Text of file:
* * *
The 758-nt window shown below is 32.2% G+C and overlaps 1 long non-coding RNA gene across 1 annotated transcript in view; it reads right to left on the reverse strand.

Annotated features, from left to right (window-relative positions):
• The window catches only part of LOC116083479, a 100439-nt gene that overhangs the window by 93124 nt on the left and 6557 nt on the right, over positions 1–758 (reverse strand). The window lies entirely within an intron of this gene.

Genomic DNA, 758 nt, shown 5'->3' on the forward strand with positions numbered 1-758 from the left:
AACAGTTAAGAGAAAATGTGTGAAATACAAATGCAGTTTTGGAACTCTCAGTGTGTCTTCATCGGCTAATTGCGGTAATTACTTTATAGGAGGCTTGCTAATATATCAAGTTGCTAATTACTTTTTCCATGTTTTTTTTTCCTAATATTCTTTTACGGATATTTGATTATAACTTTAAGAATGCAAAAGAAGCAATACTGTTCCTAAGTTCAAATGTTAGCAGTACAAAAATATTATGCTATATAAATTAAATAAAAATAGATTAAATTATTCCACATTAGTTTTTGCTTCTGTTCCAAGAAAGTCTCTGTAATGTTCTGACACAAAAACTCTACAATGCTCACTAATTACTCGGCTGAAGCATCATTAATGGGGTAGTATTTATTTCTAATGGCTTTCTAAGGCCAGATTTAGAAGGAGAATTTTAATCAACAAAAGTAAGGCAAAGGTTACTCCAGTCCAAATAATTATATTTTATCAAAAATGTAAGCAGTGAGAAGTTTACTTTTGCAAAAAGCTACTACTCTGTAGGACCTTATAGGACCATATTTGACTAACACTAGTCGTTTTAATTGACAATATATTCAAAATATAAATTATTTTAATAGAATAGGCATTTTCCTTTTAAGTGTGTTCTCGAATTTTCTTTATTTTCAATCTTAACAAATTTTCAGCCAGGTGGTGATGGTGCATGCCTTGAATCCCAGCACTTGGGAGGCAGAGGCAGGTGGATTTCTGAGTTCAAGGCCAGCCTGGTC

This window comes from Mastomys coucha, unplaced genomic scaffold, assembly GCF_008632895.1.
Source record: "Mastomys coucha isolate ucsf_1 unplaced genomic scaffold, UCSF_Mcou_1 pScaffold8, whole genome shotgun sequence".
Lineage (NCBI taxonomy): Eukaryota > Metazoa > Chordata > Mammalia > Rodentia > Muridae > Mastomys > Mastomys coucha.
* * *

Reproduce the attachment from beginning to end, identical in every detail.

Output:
The 758-nt window shown below is 32.2% G+C and overlaps 1 long non-coding RNA gene across 1 annotated transcript in view; it reads right to left on the reverse strand.

Annotated features, from left to right (window-relative positions):
• The window catches only part of LOC116083479, a 100439-nt gene that overhangs the window by 93124 nt on the left and 6557 nt on the right, over positions 1–758 (reverse strand). The window lies entirely within an intron of this gene.

Genomic DNA, 758 nt, shown 5'->3' on the forward strand with positions numbered 1-758 from the left:
AACAGTTAAGAGAAAATGTGTGAAATACAAATGCAGTTTTGGAACTCTCAGTGTGTCTTCATCGGCTAATTGCGGTAATTACTTTATAGGAGGCTTGCTAATATATCAAGTTGCTAATTACTTTTTCCATGTTTTTTTTTCCTAATATTCTTTTACGGATATTTGATTATAACTTTAAGAATGCAAAAGAAGCAATACTGTTCCTAAGTTCAAATGTTAGCAGTACAAAAATATTATGCTATATAAATTAAATAAAAATAGATTAAATTATTCCACATTAGTTTTTGCTTCTGTTCCAAGAAAGTCTCTGTAATGTTCTGACACAAAAACTCTACAATGCTCACTAATTACTCGGCTGAAGCATCATTAATGGGGTAGTATTTATTTCTAATGGCTTTCTAAGGCCAGATTTAGAAGGAGAATTTTAATCAACAAAAGTAAGGCAAAGGTTACTCCAGTCCAAATAATTATATTTTATCAAAAATGTAAGCAGTGAGAAGTTTACTTTTGCAAAAAGCTACTACTCTGTAGGACCTTATAGGACCATATTTGACTAACACTAGTCGTTTTAATTGACAATATATTCAAAATATAAATTATTTTAATAGAATAGGCATTTTCCTTTTAAGTGTGTTCTCGAATTTTCTTTATTTTCAATCTTAACAAATTTTCAGCCAGGTGGTGATGGTGCATGCCTTGAATCCCAGCACTTGGGAGGCAGAGGCAGGTGGATTTCTGAGTTCAAGGCCAGCCTGGTC

This window comes from Mastomys coucha, unplaced genomic scaffold, assembly GCF_008632895.1.
Source record: "Mastomys coucha isolate ucsf_1 unplaced genomic scaffold, UCSF_Mcou_1 pScaffold8, whole genome shotgun sequence".
Lineage (NCBI taxonomy): Eukaryota > Metazoa > Chordata > Mammalia > Rodentia > Muridae > Mastomys > Mastomys coucha.